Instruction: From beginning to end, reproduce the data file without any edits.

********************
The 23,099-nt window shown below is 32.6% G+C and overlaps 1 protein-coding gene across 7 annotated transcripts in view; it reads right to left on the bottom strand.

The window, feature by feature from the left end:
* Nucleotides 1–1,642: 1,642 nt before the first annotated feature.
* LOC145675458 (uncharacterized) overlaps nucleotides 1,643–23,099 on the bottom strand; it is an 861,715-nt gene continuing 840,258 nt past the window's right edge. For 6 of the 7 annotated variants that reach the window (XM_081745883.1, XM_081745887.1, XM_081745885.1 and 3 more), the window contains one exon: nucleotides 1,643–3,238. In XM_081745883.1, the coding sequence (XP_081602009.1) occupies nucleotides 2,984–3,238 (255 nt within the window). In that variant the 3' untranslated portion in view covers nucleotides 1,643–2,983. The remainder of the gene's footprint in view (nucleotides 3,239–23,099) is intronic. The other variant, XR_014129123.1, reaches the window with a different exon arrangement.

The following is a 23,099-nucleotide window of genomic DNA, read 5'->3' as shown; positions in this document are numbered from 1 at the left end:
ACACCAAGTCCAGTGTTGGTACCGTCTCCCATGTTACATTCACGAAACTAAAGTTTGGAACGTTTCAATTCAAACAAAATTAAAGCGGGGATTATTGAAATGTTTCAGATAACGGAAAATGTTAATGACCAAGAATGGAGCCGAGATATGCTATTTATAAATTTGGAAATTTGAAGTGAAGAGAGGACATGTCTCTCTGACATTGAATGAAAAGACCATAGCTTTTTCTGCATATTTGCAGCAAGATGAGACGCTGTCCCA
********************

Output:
The 23,099-nt window shown below is 32.6% G+C and overlaps 1 protein-coding gene across 7 annotated transcripts in view; it reads right to left on the bottom strand.

The window, feature by feature from the left end:
* Nucleotides 1–1,642: 1,642 nt before the first annotated feature.
* LOC145675458 (uncharacterized) overlaps nucleotides 1,643–23,099 on the bottom strand; it is an 861,715-nt gene continuing 840,258 nt past the window's right edge. For 6 of the 7 annotated variants that reach the window (XM_081745883.1, XM_081745887.1, XM_081745885.1 and 3 more), the window contains one exon: nucleotides 1,643–3,238. In XM_081745883.1, the coding sequence (XP_081602009.1) occupies nucleotides 2,984–3,238 (255 nt within the window). In that variant the 3' untranslated portion in view covers nucleotides 1,643–2,983. The remainder of the gene's footprint in view (nucleotides 3,239–23,099) is intronic. The other variant, XR_014129123.1, reaches the window with a different exon arrangement.

The following is a 23,099-nucleotide window of genomic DNA, read 5'->3' as shown; positions in this document are numbered from 1 at the left end:
ACACCAAGTCCAGTGTTGGTACCGTCTCCCATGTTACATTCACGAAACTAAAGTTTGGAACGTTTCAATTCAAACAAAATTAAAGCGGGGATTATTGAAATGTTTCAGATAACGGAAAATGTTAATGACCAAGAATGGAGCCGAGATATGCTATTTATAAATTTGGAAATTTGAAGTGAAGAGAGGACATGTCTCTCTGACATTGAATGAAAAGACCATAGCTTTTTCTGCATATTTGCAGCAAGATGAGACGCTGTCCCA